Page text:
Oral Presentation Society of Environmental Toxicology and Chemistry Australasia 2021

Sensitivity of an Antarctic limnoterrestrial bdelloid rotifer to cadmium   (#140)

Katie Plaisted 1 2 , Jordan McCarthy 2 3 , Kathryn E Brown 4 , Catherine K King 4 , Stephanie Wallace Polly 2 3 , Uffe N Nielsen 5 , Tim Spedding 4 , Graeme Allinson 6 , Suzie M Reichman 2 3
  1. Centre for Anthropogenic Pollution Impact and Management (CAPIM), University of Melbourne, Parkville, VICTOIRA, Australia
  2. School of BioSciences, University of Melbourne, Parkville, Victoria, Australia
  3. Centre for Anthropogenic Pollution Impact and Management, University of Melbourne, Parkville, Victoria, Australia
  4. Environmental Protection Program, Australian Antarctic Division, Kingston, Tasmania, Australia
  5. Hawkesbury Institute for the Environment, Western Sydney University, Richmond, New South Wales, Australia
  6. School of Science, RMIT University, Melbourne, Victoria, Australia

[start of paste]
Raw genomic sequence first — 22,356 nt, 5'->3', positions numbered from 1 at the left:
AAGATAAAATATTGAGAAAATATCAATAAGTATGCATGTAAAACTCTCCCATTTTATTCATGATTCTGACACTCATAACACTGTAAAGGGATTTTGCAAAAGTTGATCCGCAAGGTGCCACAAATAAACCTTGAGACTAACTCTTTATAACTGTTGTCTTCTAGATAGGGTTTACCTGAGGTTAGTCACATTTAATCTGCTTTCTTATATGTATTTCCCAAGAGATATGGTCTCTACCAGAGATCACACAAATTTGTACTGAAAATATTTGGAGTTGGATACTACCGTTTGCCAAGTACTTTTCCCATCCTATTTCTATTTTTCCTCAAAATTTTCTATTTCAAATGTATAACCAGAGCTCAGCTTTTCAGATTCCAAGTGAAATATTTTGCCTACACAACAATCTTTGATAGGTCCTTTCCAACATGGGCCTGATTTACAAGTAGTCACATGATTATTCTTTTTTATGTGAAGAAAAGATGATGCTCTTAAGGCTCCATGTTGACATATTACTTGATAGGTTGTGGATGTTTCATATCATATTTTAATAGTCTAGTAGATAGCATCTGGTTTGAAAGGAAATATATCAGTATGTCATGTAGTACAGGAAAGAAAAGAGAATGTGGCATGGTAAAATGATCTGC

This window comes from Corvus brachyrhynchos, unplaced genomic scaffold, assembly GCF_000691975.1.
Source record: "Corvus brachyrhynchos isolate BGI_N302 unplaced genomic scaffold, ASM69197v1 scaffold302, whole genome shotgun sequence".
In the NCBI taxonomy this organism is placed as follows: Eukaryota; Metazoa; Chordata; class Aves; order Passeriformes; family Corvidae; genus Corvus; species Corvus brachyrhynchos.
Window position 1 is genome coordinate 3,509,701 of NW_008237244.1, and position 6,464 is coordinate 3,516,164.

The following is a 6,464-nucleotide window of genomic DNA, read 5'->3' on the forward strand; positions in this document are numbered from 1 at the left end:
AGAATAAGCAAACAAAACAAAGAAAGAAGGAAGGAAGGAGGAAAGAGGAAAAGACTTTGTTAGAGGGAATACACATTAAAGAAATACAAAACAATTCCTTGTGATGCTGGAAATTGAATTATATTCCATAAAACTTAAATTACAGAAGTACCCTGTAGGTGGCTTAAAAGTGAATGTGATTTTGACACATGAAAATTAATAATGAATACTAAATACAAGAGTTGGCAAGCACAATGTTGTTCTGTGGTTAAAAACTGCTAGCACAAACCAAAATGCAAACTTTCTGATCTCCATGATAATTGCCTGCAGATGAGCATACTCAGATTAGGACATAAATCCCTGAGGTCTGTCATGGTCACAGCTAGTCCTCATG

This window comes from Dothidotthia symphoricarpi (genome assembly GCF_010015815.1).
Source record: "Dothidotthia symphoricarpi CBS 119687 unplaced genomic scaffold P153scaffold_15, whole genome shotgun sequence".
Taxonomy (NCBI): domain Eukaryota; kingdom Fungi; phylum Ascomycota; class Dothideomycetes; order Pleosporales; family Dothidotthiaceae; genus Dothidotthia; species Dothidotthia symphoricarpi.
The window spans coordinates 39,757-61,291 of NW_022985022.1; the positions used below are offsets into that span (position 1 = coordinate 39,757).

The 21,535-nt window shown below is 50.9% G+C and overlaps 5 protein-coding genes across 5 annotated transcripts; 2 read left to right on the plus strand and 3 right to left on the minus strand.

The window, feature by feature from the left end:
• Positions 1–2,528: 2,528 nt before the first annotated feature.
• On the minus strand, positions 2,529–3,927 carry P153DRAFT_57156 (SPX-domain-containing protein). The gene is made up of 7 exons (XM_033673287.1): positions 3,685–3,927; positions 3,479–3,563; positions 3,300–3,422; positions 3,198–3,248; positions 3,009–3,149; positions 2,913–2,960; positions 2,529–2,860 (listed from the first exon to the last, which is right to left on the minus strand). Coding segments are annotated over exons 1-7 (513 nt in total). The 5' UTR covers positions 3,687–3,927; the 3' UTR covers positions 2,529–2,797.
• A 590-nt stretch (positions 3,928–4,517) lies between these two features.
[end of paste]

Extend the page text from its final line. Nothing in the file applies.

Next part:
Cadmium is a pollutant of concern found in Antarctic soils near research stationsparticularly associated with legacy waste tip sites. Elevated concentrations of cadmium may threaten Antarctic ecosystems; however, currently there is little information on the responses of terrestrial Antarctic organisms to cadmium. A range of microinvertebrates that inhabit Antarctic soils and lakes play a key role in the functioning of Antarctic terrestrial ecosystems, including organic matter decomposition and nutrient recycling. This study investigates the response of a common Antarctic limnoterrestrial rotifers bdelloid rotifer, Philodina sp., to cadmium. A toxicity test was undertaken with Philodina sp. in a soil elutriate spiked with cadmium concentrations from 0 – 7500 ug[Cd]/L.  Observations (normal movement and survival) were recorded following 24, 48, 96 h and 7 and 14 d of exposure. Tests were conducted in petri dishes with each replicate containing ten individuals and were kept incubated at 10 °C on a 12/12 h light regime. Sensitivity to cadmium increase through time, with 10% and 50% effective (EC10 and EC50) for normal movement of 1300 and 7400 ug[Cd]/L at 24 h, and 1200 and 2300 ug[Cd]/L at 7 d. This research provides novel toxicological information on the effects of cadmium on a limnoterrestrial Antarctic rotifer (Philodina sp.) and will be used to assist in the development of guidelines to protect Antarctic soil biota from cadmium contamination.